Nostalgia is not what it used to be – famous words and in these troubled times many people are hankering for the past. Is it true that when we remember things from the past, they were always better than they are now? The good old days! Well, maybe. We remember that holidays at Butlins were better, sweets were bigger and better and strangely the world seemed like a better place.
People get nostalgic for the good old days which means that there is always a market for nostalgia in writing. There are a number of publications that accept writing on nostalgia – be that your favorite memories of holidays, memories of walking through a favorite part of the countryside, favorite television or radio memories, music memories, favorite foods and so on. Magazines such as Evergreen, Ireland’s Own and Best of British all seek contributions on topics related to the past among other things.
How to Brainstorm a Topic
There are a number of ways you can construct your writing for nostalgia magazines to make it appealing. You could get together some old pictures and write a story around them. If the pictures are your own – great; if not, you must seek permission before using them. Pictures can evoke so many strong memories and give a real sense of the past so with some suitable words you can conjure up a little bit of history!
You could undertake a review of books or television programs from the past. Everybody has a favorite book from their childhood and writing about books and bringing them to the fore in today’s climate can be a very popular topic indeed. Music is always a topic that brings strong memories to our minds. People remember the first record they ever bought; the first song at their wedding or, morbid as it sounds, songs that remind them of loved ones who have died. You could focus your attention on different eras – perhaps the 20s, 60s or 80s. Memory Lane is a quarterly magazine that has a particular focus on the 1920s, 1930s and 1940s – so if you are a fan of this genre – get writing!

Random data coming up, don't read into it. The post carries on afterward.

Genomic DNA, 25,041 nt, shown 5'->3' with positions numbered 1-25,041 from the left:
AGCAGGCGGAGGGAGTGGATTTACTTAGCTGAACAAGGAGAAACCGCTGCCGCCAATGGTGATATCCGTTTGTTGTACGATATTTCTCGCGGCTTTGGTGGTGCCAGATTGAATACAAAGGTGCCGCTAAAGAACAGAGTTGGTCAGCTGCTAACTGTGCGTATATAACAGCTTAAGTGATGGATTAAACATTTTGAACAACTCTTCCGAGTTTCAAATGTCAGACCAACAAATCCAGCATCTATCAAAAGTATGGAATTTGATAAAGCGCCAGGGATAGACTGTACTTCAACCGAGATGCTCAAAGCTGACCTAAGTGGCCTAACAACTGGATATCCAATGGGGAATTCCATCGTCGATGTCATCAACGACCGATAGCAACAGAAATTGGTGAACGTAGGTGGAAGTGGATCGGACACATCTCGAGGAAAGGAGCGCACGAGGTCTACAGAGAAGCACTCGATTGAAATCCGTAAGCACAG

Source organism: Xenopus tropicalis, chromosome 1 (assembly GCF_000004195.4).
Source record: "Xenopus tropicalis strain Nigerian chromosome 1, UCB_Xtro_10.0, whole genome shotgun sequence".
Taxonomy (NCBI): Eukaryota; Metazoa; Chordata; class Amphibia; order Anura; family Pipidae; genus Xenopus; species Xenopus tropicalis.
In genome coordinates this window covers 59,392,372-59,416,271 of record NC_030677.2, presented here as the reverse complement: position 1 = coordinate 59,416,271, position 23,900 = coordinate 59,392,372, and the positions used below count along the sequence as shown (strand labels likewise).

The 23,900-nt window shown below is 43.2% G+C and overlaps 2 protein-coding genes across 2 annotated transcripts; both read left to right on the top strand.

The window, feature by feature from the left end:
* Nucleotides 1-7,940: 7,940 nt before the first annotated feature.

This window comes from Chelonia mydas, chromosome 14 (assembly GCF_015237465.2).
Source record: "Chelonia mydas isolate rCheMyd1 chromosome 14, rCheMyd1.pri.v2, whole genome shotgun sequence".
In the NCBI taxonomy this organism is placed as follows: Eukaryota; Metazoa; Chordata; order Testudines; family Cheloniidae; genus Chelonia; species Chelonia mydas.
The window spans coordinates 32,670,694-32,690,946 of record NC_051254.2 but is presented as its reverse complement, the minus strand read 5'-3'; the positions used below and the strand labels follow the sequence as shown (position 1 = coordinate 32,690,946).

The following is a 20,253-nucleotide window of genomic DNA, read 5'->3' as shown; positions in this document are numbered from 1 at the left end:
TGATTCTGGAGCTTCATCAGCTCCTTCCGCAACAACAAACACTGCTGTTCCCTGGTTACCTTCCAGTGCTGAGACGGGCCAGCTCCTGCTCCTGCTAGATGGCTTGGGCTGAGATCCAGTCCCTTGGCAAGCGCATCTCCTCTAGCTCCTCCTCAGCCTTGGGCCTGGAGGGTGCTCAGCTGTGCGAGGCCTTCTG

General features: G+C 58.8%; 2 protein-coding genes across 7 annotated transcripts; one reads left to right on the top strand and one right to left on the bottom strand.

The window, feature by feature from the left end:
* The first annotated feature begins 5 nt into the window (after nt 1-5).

Nostalgia may be about the past, but don’t be fooled into thinking that all readers of nostalgia magazines are old. This is simply not the case. Many younger people have a love of ‘older’ things like music, books and cars. Pride and Prejudice is hardly a recent publication is it? So pitch your writing to a broad audience age range so that it is appealing to all.
As with any other type of writing for magazines, check the guidelines first. Be clear about the style and type of work the magazine is looking for before you send anything – do your homework! To ensure you have the best possible chance of being published make sure your work has been proofread for spelling and grammatical errors and that any statements of fact that you make are accurate. You should now be on your way to bringing the past to life!